David Enders of McClatchy Newspapers has a nice series of articles from Syria.
One article (Syrian troops say cease-fire hasn’t stopped rebel attacks) discusses interviews with soldiers near Idlib:
“I know 17 soldiers who have died in the last two or three months,” said Ahmed, who asked that he be identified by a single name only because he was not authorized to talk to reporters. “We can’t leave the city unless we are in armored vehicles.”
“For six months we have not been able to enter Ariha,” said another soldier, who asked that he be identified only as Mazen because he, too, had not been given permission to talk to visiting journalists. “Today there was an attack on every checkpoint here. Last night they attacked a checkpoint and detonated a bomb.”
... the soldiers described their rebel enemies as capable, able to ambush Syrian army units, maneuver in relatively large groups and plot coordinated attacks, despite the lack of heavy weaponry. The rebels have been effective enough in inflicting casualties in close combat that government forces frequently resort to shelling urban areas from the edges as they seek to dislodge armed opponents. The result has been a tragic toll on populations that support the guerrillas or, in some cases, simply live in areas where the rebels operate. Hundreds of thousands of Syrians have been displaced as entire villages, towns and neighborhoods have been destroyed.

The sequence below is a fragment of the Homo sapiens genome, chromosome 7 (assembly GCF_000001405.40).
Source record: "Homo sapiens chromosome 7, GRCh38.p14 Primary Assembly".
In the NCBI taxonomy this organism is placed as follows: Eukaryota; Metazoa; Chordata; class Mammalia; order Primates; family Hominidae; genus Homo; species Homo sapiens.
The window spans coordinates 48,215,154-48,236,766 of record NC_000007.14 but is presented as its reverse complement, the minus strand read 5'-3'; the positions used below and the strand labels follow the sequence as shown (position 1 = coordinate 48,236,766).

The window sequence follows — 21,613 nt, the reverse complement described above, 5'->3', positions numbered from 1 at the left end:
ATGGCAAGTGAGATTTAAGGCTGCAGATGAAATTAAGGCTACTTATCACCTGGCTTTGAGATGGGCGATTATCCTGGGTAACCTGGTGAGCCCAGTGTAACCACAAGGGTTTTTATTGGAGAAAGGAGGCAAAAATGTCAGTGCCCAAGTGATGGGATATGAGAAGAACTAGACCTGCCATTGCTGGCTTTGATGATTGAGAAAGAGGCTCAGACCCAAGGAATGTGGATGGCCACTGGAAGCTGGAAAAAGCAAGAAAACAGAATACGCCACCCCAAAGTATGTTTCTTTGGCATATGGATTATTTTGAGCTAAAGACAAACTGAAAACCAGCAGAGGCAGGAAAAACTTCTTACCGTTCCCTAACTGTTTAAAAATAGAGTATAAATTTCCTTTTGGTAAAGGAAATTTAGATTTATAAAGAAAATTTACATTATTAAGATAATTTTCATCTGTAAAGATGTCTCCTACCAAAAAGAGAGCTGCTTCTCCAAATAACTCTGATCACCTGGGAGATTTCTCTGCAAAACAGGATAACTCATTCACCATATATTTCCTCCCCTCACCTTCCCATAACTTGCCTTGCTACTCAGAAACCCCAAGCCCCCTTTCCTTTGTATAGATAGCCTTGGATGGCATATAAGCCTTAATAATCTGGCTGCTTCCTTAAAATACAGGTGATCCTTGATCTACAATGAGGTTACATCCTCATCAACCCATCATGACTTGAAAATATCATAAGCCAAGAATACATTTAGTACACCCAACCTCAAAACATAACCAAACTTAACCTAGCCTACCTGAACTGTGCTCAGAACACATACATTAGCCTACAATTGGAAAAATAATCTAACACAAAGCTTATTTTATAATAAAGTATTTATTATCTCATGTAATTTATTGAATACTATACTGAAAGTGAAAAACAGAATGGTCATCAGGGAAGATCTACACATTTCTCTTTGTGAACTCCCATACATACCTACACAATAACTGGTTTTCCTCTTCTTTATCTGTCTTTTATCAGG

That seems to have spurred even more rebel recruitment as friends or family of those killed or jailed by the government decide to join the guerrillas. New groups of rebels post videos online regularly announcing their formation.
Ahmed and other soldiers in Idlib said there had been explosions in the city on Monday, when Syrians voted for a new Parliament.
“Many people didn’t vote because they were afraid,” Ahmed said.
Supporters of the anti-Assad uprising called for a boycott of the vote and said it was observed in many areas. In some places, polls didn’t open at all. Both sides have accused each other of threatening people who refused to go to the polls or supported the boycott.